Karas: So we only have a new covering on the gallery. After the experience of Sankt Remigius, where we sang a lot during the renovation, I strongly advocated a robust carpet. And now we have that too. And fortunately he didn’t swallow anything acoustically negative in any way – only positive in that you can no longer hear footsteps or other movements on the gallery. And that’s how it’s very comfortable, firstly it’s quieter now and you can also sit on it without it getting cold right away. And overall I have to say it turned out really nice.

DOMRADIO.DE: How did the choirs actually react to the fact that they were finally able to return to the Bonn Minster after so many years?

Karas: Yes, that was a great pleasure, even if the hospitality in Sankt Remigius was great. The big difference between the two church galleries is that there is a mechanical organ in Sankt Remigius, which means the console is in the middle. And that’s difficult for a conductor, especially when you have instruments with you. You always end up standing a bit too much on one side and thereby lose contact with the half of the choir standing on the other side.

Now in Bonn Minster, where the console is on the right side, we have a lot more space and, above all, the opportunity to place the orchestra in front of it again. For the choirs it was a real “coming home”. Everyone is happy.

DOMRADIO.DE: The choirs not only had to move out and now move in again, but there was the corona pandemic. How is your choral music at the Bonn Minster after this break and especially after Corona?

Karas: We didn’t really take a break. The four ensembles that we have, either alternately or together, continued in the services almost continuously throughout the pandemic. Of course, we sometimes sang very reduced, always corona-compliant, of course, also according to the respective requirements with a mask or with large distances. That’s how we rehearsed. We now had less of the zoom rehearsals, as other choirs have done successfully or at least as a makeshift, but we rehearsed above all in the church room and sang almost continuously.

There was a three-month break with one or the other choir, the Münsterschola took a little longer break, but with the four different ensembles we were able to either make up for it or compensate for it with guest ensembles, which were actually still active, so that it there was really no break at the Bonn Minster or in Sankt Remigius. It went on and on, there were a few services where we actually only sang with soloists. But that was the exception.

DOMRADIO.DE: And how has that affected membership? One hears again and again that some choirs have lost a considerable number of members, others have even gained some. How did that develop for you?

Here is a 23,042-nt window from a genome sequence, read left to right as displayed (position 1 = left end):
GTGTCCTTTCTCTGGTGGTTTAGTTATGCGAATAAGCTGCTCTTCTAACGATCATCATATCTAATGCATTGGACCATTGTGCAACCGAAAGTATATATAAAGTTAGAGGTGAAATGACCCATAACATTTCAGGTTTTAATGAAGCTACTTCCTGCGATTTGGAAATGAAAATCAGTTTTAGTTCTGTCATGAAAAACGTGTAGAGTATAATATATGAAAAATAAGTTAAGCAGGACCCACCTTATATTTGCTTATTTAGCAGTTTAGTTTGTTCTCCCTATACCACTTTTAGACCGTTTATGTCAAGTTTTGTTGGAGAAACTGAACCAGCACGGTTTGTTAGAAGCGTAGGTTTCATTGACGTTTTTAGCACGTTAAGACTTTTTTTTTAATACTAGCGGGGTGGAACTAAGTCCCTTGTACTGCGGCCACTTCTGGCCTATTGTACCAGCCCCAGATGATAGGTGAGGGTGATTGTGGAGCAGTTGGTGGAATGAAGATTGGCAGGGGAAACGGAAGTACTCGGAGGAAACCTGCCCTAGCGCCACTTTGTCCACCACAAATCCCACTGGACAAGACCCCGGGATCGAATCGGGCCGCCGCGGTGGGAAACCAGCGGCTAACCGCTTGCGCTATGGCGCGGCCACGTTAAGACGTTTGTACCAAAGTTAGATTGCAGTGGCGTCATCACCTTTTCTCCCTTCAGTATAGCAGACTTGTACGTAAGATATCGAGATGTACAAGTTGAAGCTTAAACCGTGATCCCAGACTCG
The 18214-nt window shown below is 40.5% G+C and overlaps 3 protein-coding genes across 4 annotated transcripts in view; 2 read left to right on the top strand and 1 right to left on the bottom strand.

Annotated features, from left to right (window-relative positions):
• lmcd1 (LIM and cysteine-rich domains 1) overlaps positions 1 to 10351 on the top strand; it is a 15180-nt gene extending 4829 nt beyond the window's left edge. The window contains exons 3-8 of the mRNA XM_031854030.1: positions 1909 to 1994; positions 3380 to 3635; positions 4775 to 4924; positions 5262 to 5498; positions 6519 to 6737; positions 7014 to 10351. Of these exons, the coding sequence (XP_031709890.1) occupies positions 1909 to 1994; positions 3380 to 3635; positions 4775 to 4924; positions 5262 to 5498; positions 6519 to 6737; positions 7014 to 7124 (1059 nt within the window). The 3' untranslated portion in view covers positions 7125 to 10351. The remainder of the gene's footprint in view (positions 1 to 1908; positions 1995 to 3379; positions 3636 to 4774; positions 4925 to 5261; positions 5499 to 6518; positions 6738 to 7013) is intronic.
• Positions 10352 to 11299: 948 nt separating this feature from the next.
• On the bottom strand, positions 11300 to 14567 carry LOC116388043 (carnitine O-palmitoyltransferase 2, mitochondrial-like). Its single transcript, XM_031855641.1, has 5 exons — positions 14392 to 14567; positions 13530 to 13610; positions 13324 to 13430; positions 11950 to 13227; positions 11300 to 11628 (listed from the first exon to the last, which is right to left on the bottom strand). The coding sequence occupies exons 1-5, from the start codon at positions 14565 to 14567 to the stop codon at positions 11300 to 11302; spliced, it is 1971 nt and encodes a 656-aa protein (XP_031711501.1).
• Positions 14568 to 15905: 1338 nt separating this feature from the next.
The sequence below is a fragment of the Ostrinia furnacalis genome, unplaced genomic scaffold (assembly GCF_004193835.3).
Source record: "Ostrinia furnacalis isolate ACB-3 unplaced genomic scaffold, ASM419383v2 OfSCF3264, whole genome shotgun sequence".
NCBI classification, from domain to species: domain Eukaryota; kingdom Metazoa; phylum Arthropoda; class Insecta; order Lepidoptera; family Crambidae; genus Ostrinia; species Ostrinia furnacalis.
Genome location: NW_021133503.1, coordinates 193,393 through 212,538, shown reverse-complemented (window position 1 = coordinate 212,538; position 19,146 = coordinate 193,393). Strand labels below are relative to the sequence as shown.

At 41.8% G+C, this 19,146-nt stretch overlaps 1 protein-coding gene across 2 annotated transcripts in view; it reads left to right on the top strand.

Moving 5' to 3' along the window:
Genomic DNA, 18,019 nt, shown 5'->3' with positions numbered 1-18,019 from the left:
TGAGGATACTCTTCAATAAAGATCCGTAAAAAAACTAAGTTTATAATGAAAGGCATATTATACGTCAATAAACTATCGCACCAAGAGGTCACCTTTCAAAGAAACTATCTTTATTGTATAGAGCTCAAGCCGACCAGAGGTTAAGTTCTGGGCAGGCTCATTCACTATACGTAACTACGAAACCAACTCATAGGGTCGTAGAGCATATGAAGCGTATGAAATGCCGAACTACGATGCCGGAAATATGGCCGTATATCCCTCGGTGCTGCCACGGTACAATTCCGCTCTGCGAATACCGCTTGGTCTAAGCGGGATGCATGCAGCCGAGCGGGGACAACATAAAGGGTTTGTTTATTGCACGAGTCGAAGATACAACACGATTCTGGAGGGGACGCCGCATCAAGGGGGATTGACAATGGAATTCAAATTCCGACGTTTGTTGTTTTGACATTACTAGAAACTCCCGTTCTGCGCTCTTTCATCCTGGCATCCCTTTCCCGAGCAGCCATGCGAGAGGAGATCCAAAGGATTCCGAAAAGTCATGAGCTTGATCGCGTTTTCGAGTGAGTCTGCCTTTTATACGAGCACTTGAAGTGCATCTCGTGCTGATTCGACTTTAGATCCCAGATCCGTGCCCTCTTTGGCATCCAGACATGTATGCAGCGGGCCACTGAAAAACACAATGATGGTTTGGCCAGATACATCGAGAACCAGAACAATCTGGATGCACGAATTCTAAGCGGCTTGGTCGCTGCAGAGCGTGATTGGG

Karas: Well, I wouldn’t be able to sign with the Münster Choirs because we have too many teaching singers and singers who also work in childcare who simply said, out of consideration for the choir members, I’d rather be there for a while away, so that I don’t carry anything to you in the choir.

But fortunately we tended to stagnate and we also had a few newcomers who then helped to keep the stagnation going, so to speak. In this respect, I didn’t exactly get out of the corona pandemic as I entered it, but I have a better-sounding overall apparatus, which I have to say positively.

And that’s simply because the individual choirs had to learn to sing on their own due to the large distances, thereby demanding their voices a little more and also getting more courage, but also a little more practice in this independent singing, of course to get. And that’s a success. And I was also told by a tenor, who always sings as a soloist with us and also works as a church musician in Cologne, that the choir sounds a lot better than before the Corona pandemic. And of course I’m really happy about such feedback.

DOMRADIO.DE: The Minster is open again. What will happen now with church music? Do you think that now after the pandemic things will continue at least as they have been? Or do you see yourself taking new paths with a view to the rest of the year?

Markus Karas

“The choirs are amazingly motivated.”

Karas: Well, the past year was actually denser than ever. In the 43 years that I’ve been working as a church musician, I’ve never had so many church services with a choir or instruments, or parallel additional concerts during Advent, the Christmas season, but also most recently in May and again in August. We won’t be able to keep up like this for long, so my colleague Thiemo Dahmen and I both have to be careful not to overstep our limits and, above all, our strength.

The choirs are surprisingly motivated. I think it’s great how they’ve pulled this program along with them. Also with concerts in Cologne, for example – we were there in the chamber choir concert series on March 20th. Now in the summer there are organ concerts. And otherwise we will set many, many accents again. But not this consistency; every Sunday, every feast day with a choir – we’ll have to slow down a bit so that the engine, which is now running a little hot, doesn’t have to go to the workshop soon!

Mathias Peter conducted the interview.